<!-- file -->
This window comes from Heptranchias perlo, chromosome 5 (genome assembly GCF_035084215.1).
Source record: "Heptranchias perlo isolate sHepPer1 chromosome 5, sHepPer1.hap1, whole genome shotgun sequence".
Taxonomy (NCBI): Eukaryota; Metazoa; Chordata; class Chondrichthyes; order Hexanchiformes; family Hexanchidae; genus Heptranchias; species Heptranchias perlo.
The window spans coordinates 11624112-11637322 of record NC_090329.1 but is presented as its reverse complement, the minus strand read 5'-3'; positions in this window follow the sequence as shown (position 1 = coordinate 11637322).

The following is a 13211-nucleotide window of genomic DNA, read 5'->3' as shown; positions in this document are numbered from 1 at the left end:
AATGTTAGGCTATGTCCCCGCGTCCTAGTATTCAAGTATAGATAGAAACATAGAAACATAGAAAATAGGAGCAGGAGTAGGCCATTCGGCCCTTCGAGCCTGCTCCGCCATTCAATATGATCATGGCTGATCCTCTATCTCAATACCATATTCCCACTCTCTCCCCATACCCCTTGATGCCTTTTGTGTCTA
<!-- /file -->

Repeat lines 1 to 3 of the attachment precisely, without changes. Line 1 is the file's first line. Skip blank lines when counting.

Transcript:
This window comes from Heptranchias perlo, chromosome 5 (genome assembly GCF_035084215.1).
Source record: "Heptranchias perlo isolate sHepPer1 chromosome 5, sHepPer1.hap1, whole genome shotgun sequence".
Taxonomy (NCBI): Eukaryota; Metazoa; Chordata; class Chondrichthyes; order Hexanchiformes; family Hexanchidae; genus Heptranchias; species Heptranchias perlo.